If you’re looking for some other ways to keep the discussion flowing in a positive and productive way, here’s a long list of one-on-one meeting questions in a variety of categories that you can use to solicit helpful feedback and encourage team members to be candid. 

Questions about your management style

  • Do you have any feedback for me or the team?
  • Is there anything I could do better as your manager?
  • What can I do to support you better?
  • What can I stop doing that will make your job easier?
  • How can I help you enjoy your job more here?

Questions about their role and workload

  • What are some recent wins or positive news you’d like to share?
  • How’s your workload? Do you need any help from me?
  • What are some challenges you’ve encountered recently? How can I help?
  • What skills or professional development opportunities would you like to work on next?

Questions about their engagement and happiness

  • How happy are you in your current role?
  • What do you love about your job? What do you dislike about your day-to-day responsibilities?

Questions about professional growth and development

  • What have you learned recently in your role?
  • What’s the biggest lesson you’ve learned in the past week?
  • What career goal(s) would you like to work toward next?

Questions about their personal life

  • How are things outside of work?
  • What’s energizing you this week? What’s depleting you? 

What do you discuss in a first one-on-one meeting?

It’s usually not long before you get into a good groove with your one-on-one meetings—but there’s something nerve-wracking about that very first one.

Whether you just stepped into a leadership role or have a new direct report on your team, think of that first one-on-one as an introduction. While you absolutely can use some of the other questions above, lay the groundwork with a few other basics like: 

  • Overviews of each of your roles and responsibilities
  • What to expect from your one-on-one meetings moving forward

Even if it feels a little unnecessary, that quick rundown is helpful context as you both settle into not only your one-on-ones—but your entire working relationship. 

4 tips for running effective one-on-one meetings

Knowing the right questions to ask goes a long way in helping you host a beneficial one-on-one. But there are a few more things to know to make sure these conversations are a safe space for your employees to talk openly and honestly about their roles and your team. 

1. Create a collaborative agenda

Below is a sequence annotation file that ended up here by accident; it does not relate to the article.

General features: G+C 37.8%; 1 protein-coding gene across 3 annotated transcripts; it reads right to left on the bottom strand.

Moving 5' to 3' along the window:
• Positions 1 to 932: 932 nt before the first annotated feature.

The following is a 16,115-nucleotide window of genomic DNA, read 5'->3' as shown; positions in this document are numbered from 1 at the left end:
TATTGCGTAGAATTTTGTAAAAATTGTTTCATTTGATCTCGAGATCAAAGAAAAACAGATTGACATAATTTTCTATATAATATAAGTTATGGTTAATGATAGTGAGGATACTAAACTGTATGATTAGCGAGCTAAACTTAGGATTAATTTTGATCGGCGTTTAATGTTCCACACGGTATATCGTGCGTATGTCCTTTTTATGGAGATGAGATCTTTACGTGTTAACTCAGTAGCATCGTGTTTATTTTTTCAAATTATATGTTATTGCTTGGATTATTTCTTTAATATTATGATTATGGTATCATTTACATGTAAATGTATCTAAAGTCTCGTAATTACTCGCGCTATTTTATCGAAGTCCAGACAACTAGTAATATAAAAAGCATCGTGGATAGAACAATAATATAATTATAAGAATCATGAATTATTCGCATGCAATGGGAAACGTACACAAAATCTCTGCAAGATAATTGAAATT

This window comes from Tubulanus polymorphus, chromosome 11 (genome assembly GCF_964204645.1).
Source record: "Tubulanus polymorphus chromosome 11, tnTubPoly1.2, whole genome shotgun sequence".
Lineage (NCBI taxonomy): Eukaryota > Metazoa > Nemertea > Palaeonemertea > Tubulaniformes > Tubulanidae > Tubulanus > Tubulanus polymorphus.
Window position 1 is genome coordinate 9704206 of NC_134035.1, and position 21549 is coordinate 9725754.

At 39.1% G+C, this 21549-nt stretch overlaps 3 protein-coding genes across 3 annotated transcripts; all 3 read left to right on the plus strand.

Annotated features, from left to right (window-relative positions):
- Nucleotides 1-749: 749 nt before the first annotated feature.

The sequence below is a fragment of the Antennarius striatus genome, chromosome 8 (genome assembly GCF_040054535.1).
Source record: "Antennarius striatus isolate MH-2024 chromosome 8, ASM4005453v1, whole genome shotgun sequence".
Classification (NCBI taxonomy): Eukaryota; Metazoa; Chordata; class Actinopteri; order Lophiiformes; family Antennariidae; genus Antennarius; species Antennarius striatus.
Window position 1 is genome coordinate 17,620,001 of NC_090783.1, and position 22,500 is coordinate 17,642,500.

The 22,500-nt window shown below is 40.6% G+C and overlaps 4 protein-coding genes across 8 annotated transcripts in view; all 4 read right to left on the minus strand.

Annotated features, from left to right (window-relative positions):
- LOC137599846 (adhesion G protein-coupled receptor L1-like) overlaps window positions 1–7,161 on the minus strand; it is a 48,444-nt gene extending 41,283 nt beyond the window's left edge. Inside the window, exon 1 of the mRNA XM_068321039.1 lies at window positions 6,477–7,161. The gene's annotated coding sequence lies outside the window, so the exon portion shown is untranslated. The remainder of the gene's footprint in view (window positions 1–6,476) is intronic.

“All throughout the week you’re logging things in your mind that you want to remember for the following meeting,” says Ryder. “That’s a heavy mental load to carry especially if you have half a dozen of these meetings or more every week.”

That’s why it’s helpful to create a collaborative agenda where both you and your direct report can drop discussion topics as they come up throughout the week. Our one-on-one meeting agenda template is a private, shared space where you both can add things to the “to discuss” column.

Trello template for 1-1 meeting agenda

When something is added, you can jump in and ask questions or do a little research—or save it all for your upcoming meeting if a topic doesn’t need immediate action. Either way, this living agenda helps you and your direct report head into your meeting with a clear idea of what you’ll talk about (and spare yourselves crickets and blank stares).

2. Let your employee drive the meeting

Here’s the most important thing to remember about these conversations: they belong to your employees, not to you. Anything that your direct report wants to discuss should be covered first. 

Of course, this doesn’t give you a hall pass to show up unprepared, sit back, and watch the conversation unfold. You still want to come ready with your own questions and talking points (those should be on the agenda, too). The point is that you shouldn’t jump right in and steamroll your direct report without allowing them to steer the conversation first. 

3. Wrap up with action items

The best, most productive meetings end with clear action items—next steps to keep both you and your direct report accountable. 

On your Trello meeting agenda template, Ryder recommends creating an action list for any follow up that comes out of the meeting. You can drag cards there, assign due dates, and collaborate via comments.

If a topic needs to come back to the table in a future one-on-one, drag it back to the “to discuss” list so that no important talking points slide off the radar. 

4. Resist the urge to reschedule

Finally, avoid constantly rescheduling these meetings. These conversations should be a recurring commitment in your calendar, which means you should be able to plan around them. 

When their check-ins continue to get bumped, employees quickly feel like they’re at the bottom of your priority list—which is the exact opposite of what you’re trying to achieve.

Sometimes things happen. However, rescheduling should be the exception and not the rule. 

Win together by getting your one-on-ones right

One-on-ones are frequent and usually pretty short, but that doesn’t mean these meetings should be haphazard or afterthoughts.

These conversations are a valuable time for you and your direct reports to connect about all sorts of important topics—from their career growth and happiness to their workload and challenges.

When they’re done well, they help you fix issues, achieve goals, and build a team of happy and supported high-achievers. That’s more than worth the half hour every week or so, don’t you think? 

Stop forgetting about one-on-ones and start creating meetings worth having